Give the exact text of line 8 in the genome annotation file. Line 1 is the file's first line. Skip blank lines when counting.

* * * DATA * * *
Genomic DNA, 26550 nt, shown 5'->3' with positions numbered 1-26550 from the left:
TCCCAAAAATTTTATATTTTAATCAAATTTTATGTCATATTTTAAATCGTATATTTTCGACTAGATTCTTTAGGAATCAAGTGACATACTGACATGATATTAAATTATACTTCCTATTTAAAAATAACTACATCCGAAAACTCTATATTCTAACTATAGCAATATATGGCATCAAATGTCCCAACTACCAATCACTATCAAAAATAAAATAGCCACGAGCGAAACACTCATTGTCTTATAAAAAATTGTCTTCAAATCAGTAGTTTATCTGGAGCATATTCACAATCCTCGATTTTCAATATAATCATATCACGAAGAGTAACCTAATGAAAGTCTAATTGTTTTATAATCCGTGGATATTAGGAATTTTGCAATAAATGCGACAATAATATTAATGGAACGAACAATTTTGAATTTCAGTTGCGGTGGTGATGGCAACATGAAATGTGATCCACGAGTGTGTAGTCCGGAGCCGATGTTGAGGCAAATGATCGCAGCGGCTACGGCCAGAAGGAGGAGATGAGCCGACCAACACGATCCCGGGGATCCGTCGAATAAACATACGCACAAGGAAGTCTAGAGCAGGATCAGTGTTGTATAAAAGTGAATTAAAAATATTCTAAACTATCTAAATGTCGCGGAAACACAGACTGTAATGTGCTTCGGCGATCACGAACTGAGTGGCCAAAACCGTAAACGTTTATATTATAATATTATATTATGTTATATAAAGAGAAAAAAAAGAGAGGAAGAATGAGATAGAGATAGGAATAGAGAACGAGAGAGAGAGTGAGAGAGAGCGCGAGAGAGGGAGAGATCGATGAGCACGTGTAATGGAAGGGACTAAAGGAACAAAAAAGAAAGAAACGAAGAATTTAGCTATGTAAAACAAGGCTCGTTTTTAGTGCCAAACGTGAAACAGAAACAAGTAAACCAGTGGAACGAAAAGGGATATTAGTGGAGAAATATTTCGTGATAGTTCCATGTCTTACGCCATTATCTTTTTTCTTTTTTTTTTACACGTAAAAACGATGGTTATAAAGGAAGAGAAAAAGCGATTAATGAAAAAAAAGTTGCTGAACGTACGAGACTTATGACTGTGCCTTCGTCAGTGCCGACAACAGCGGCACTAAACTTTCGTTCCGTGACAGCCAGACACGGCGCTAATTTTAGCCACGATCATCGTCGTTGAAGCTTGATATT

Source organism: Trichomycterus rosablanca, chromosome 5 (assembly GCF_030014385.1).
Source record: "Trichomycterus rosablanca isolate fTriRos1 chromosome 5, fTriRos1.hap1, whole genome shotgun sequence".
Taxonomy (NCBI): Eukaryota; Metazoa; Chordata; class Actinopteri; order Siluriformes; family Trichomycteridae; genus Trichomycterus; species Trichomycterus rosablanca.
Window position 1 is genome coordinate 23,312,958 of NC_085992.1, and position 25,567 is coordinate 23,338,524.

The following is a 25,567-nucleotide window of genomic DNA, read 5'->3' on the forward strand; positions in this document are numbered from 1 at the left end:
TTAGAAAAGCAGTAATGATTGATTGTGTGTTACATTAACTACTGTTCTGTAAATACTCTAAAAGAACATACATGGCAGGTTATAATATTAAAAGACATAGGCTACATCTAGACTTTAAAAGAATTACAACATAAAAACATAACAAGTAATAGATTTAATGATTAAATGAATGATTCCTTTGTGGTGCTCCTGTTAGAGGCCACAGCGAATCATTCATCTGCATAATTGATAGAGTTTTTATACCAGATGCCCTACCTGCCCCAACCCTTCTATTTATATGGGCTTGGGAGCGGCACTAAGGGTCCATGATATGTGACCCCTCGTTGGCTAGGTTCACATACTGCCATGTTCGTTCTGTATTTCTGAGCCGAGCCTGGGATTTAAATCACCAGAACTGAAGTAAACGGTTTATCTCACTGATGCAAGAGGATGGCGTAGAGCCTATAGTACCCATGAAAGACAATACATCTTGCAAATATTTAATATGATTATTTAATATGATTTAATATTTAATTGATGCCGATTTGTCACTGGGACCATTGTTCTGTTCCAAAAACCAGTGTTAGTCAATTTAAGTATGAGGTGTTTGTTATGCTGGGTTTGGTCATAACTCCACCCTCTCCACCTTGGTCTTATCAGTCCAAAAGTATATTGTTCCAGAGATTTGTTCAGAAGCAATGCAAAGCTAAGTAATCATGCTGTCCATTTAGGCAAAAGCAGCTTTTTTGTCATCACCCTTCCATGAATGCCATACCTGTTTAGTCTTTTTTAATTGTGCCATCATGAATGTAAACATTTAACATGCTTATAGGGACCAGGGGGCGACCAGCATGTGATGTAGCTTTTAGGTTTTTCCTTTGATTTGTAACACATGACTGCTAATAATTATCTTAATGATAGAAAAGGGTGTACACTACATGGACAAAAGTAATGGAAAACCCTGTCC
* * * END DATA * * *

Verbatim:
TTAGAAAAGCAGTAATGATTGATTGTGTGTTACATTAACTACTGTTCTGTAAATACTCTAAAAGAACATACATGGCAGGTTATAATATTAAAAGACATAGGCTACATCTAGACTTTAAAAGAATTACAACATAAAAACATAACAAGTAATAGATTTAATGATTAAATGAATGATTCCTTTGTGGTGCTCCTGTTAGAGGCCACAGCGAATCATTCATCTGCATAATTGATAGAGTTTTTATACCAGATGCCCTACCTGCCCCAACCCTTCTATTTATATGGGCTTGGGAGCGGCACTAAGGGTCCATGATATGTGACCCCTCGTTGGCTAGGTTCACATACTGCCATGTTCGTTCTGTATTTCTGAGCCGAGCCTGGGATTTAAATCACCAGAACTGAAGTAAACGGTTTATCTCACTGATGCAAGAGGATGGCGTAGAGCCTATAGTACCCATGAAAGACAATACATCTTGCAAATATTTAATATGATTATTTAATATGATTTAATATTTAATTGATGCCGATTTGTCACTGGGACCATTGTTCTGTTCCAAAAACCAGTGTTAGTCAATTTAAGTATGAGGTGTTTGTTATGCTGGGTTTGGTCATAACTCCACCCTCTCCACCTTGGTCTTATCAGTCCAAAAGTATATTGTTCCAGAGATTTGTTCAGAAGCAATGCAAAGCTAAGTAATCATGCTGTCCATTTAGGCAAAAGCAGCTTTTTTGTCATCACCCTTCCATGAATGCCATACCTGTTTAGTCTTTTTTAATTGTGCCATCATGAATGTAAACATTTAACATGCTTATAGGGACCAGGGGGCGACCAGCATGTGATGTAGCTTTTAGGTTTTTCCTTTGATTTGTAACACATGACTGCTAATAATTATCTTAATGATAGAAAAGGGTGTACACTACATGGACAAAAGTAATGGAAAACCCTGTCC